Going beyond the basics, handling the basics more frugally, or running non-trivial loads off an inverter will require more research, planning and patience. Read on, and follow links in the text to drill down to deeper explanations. Beware that some of the links are technical.
You've never seen him run out of power. He isn't wasteful with power but is not obsessed with conserving every watt, either. He has a functional, comfortable system suited to his needs.
First things first: Bill needed some idea of how much power he actually needed each day.
One way to figure it out is to see what configurations other people are running successfully in their own camper right now. The gamut runs from 100W to 1000W+, with 200W being the most common.
The details of Bill's logic and math has been moved to its own page, but for now we will stipulate he came up with a daily requirement of 91Ah. On average he will consume that much power each day, and will have to replace that amount10) from the sun.
Solar setups require a battery bank of some kind, even during the daytime.11) In simple installs the bank is one or two batteries.12) The battery also stores excess power. At night or any other time your demand is higher than your solar is pumping out, you will be pulling power from the battery.
For reasons related to the chemistry of deep cycle batteries, it takes twice the amount of battery bank Ah rating to deliver the daily Ah requirement:
|Minimum battery bank13)||182|
and that's just to get through a 24hr period with good sun. If you want to get through a day (or more) of terrible solar yield (rain, snow, fog) it requires even more battery capacity (reserve), money, and cargo capacity. These numbers are both very rough but will illustrate the pattern:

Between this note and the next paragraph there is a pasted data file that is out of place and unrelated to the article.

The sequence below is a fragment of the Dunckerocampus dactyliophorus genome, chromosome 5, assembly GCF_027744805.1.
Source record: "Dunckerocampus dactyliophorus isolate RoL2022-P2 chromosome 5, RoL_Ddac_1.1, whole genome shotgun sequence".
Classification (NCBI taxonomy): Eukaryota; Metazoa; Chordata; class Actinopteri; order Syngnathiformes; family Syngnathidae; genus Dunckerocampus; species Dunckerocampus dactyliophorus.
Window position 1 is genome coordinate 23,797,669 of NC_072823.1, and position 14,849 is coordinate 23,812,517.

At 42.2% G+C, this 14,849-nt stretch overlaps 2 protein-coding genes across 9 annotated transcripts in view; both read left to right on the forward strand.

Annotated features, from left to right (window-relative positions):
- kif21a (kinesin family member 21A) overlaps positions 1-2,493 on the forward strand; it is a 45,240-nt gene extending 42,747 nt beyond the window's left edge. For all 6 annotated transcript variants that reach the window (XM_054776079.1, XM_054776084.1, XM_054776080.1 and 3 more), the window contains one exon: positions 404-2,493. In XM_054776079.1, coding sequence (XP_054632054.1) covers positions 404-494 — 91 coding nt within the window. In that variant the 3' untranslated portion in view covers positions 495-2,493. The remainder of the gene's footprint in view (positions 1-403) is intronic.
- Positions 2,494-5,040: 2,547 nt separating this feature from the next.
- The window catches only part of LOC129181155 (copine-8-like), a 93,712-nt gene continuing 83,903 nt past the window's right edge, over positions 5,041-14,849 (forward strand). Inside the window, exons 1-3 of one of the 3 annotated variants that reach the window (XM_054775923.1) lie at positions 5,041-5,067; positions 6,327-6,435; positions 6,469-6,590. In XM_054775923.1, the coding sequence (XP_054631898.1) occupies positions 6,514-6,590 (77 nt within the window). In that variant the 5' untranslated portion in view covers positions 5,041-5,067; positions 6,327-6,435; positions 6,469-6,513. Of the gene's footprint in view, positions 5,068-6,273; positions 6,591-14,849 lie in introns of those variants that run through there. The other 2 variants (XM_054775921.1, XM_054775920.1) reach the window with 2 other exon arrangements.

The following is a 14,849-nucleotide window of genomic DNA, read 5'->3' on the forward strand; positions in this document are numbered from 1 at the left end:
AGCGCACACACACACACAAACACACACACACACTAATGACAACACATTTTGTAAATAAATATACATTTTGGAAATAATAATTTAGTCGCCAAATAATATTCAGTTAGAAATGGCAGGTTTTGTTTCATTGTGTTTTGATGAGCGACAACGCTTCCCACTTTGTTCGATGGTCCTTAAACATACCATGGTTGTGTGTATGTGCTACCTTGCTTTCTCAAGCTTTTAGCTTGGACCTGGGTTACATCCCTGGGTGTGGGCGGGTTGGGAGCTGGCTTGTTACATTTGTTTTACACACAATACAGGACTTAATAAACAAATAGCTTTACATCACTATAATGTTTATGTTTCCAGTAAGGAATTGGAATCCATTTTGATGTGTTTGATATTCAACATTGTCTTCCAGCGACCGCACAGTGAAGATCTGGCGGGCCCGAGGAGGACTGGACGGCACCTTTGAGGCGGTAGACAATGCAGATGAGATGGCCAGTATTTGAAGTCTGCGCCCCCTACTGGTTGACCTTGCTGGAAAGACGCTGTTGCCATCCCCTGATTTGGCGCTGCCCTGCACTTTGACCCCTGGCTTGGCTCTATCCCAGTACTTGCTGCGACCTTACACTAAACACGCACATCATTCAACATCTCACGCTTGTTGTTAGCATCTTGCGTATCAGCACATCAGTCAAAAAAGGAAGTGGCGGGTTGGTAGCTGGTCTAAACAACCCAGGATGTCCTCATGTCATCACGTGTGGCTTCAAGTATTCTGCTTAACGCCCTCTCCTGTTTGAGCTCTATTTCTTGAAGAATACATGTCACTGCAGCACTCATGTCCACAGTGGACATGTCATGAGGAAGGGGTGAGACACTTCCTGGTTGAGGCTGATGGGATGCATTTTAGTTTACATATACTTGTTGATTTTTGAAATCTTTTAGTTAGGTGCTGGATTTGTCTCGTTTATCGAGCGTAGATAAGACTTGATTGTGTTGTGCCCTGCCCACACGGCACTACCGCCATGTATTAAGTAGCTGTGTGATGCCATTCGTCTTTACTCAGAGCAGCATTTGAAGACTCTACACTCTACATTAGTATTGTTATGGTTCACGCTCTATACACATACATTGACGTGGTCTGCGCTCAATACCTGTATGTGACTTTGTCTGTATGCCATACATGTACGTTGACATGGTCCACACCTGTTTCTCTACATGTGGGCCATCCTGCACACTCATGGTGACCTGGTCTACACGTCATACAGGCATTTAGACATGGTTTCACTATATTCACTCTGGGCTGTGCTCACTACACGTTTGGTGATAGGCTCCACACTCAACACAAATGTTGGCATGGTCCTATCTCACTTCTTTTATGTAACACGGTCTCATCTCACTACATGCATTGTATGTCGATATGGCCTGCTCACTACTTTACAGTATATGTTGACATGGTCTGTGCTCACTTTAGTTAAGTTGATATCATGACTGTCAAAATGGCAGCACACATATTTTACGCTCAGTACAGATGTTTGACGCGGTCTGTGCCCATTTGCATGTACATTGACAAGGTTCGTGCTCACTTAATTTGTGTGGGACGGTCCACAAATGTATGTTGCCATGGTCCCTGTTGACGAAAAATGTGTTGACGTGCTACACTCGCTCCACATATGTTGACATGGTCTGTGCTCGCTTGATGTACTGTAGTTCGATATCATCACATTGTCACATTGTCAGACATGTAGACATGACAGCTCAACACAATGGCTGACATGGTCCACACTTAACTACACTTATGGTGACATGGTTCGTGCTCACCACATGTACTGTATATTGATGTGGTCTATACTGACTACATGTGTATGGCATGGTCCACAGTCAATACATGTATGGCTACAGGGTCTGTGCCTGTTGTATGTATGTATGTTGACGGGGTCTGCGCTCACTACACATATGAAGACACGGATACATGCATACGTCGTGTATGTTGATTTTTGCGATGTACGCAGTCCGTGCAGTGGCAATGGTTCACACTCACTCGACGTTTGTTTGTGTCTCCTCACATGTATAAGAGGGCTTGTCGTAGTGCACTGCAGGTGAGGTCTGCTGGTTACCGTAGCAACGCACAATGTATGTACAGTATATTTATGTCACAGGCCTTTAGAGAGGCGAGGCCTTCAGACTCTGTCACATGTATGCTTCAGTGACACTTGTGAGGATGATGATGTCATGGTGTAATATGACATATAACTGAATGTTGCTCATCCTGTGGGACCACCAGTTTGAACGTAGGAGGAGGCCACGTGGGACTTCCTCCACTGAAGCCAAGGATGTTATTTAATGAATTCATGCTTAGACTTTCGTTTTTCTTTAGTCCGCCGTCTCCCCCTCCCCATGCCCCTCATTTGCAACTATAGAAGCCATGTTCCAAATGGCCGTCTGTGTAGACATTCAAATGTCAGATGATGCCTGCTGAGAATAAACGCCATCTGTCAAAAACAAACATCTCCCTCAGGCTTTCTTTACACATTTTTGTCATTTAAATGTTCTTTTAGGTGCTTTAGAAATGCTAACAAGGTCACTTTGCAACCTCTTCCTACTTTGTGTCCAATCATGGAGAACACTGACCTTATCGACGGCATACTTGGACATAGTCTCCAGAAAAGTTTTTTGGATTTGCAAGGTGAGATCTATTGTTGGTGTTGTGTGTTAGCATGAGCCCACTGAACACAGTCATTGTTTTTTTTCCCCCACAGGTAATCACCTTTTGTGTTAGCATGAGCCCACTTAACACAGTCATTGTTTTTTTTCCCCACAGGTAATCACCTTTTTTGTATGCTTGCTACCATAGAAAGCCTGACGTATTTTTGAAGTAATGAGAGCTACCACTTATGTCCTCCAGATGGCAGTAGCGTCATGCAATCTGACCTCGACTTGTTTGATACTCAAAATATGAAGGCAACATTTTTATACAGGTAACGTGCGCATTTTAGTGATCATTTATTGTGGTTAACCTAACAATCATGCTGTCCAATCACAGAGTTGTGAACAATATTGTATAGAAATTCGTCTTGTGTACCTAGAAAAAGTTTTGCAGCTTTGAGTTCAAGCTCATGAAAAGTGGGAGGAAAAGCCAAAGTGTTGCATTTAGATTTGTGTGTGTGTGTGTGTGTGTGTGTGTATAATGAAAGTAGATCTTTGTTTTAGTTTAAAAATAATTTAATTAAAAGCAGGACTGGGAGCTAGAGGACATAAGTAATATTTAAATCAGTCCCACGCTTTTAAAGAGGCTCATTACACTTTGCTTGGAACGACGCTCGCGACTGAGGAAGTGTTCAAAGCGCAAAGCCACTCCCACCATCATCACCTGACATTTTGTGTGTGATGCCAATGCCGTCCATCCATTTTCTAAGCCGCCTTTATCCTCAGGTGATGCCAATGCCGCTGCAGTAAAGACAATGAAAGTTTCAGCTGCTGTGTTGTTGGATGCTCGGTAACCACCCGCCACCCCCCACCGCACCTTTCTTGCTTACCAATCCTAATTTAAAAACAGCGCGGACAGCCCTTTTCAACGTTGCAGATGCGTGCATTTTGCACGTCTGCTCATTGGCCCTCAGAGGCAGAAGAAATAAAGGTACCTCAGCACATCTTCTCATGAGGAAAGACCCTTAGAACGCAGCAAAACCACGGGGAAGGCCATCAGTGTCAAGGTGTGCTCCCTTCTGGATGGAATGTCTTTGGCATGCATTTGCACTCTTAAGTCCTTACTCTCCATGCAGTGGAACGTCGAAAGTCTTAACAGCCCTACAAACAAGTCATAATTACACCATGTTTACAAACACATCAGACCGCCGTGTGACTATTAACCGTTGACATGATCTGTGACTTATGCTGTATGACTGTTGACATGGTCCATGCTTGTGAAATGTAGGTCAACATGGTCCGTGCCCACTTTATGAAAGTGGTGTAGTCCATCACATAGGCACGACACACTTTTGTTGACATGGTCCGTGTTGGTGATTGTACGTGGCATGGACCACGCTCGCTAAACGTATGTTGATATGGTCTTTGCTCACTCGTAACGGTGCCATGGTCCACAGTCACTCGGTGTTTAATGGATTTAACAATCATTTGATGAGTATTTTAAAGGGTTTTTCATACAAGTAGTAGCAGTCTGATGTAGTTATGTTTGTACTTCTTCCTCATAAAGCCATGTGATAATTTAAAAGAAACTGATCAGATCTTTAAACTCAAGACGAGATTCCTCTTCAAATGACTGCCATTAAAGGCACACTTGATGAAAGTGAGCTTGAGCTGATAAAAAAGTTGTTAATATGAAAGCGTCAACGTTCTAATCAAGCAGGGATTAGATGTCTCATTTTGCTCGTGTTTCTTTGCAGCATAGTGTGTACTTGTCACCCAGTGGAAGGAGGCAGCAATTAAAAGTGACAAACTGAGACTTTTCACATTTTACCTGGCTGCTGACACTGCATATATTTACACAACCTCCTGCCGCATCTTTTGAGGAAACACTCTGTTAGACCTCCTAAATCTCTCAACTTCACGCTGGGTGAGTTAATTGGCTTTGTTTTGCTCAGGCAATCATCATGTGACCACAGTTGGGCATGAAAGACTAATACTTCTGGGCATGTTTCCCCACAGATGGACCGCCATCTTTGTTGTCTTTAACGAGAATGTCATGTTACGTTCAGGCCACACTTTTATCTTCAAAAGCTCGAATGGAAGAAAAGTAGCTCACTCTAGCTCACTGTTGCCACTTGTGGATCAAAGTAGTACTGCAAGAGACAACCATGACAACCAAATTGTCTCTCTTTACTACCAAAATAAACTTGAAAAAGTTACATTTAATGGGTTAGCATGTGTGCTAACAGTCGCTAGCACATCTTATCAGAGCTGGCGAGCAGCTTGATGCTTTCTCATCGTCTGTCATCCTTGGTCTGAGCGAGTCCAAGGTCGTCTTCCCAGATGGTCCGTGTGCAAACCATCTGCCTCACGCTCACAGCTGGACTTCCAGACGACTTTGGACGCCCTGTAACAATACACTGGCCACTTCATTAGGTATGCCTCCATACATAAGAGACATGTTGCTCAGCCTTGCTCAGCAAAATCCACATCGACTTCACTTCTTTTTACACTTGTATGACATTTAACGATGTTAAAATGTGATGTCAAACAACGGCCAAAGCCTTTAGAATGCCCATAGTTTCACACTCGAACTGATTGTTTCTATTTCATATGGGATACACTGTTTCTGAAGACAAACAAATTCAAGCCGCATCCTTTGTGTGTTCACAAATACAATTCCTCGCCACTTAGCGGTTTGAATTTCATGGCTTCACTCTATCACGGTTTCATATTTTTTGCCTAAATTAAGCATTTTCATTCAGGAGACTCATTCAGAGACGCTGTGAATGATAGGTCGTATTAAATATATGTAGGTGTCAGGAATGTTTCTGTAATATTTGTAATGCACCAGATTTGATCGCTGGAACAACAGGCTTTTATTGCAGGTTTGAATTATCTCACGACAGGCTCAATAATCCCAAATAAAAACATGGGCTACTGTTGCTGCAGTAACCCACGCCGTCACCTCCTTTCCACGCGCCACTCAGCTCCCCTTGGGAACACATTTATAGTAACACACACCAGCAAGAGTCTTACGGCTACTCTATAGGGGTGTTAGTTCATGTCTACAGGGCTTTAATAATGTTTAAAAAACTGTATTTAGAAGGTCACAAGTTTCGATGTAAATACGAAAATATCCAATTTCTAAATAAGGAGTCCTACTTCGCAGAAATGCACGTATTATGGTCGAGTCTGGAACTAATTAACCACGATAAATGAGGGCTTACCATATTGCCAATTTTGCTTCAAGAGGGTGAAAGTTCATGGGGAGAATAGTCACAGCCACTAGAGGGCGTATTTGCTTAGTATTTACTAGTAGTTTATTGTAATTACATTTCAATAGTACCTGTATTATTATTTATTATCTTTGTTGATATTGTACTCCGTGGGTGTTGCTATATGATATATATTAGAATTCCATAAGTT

|Rated Ah||cost (flooded)||cost (AGM)||weight in lbs|
|Minimum battery bank14) 0 days of reserve||182||$182.00||$364.00||91|
|1 day of reserve||364||$364.00||$728.00||182|
|2 days of reserve||546||$546.00||$1,092.00||273|
|3 days of reserve||728||$728.00||$1,456.00||364|
Don't panic! You don't need to spend thousands of dollars. In practice, many vandwellers do not design for extra days of reserve, planning on just not having power (or not much power) on rainy days. And there are other ways to compensate for rainy days:
The most beginner tolerant and value-for-money battery bank is two 6v deep cycle “golf cart” batteries wired in series to make 12v. This will provide 200+ Ah (amp-hours) of rated capacity.15) This bank gives Bill one normal day's use and and about a half/day of of reserve (ie, a day with no charging). A set of golf carts like this will be sufficient for most needs and does well with 200-500W of solar panel. Deep cycle batteries should be discharged no lower than 50% to avoid damaging them. This is about 12.2v. A Low Voltage Disconnect can help prevent deeper, damaging discharge.
Yes, they should be vented. No, not everyone does.
“I don't think any battery is going to out cycle a 6v flooded golf cart battery. These are simply the most tolerant of the type of usage typically seen in this lifestyle.”16)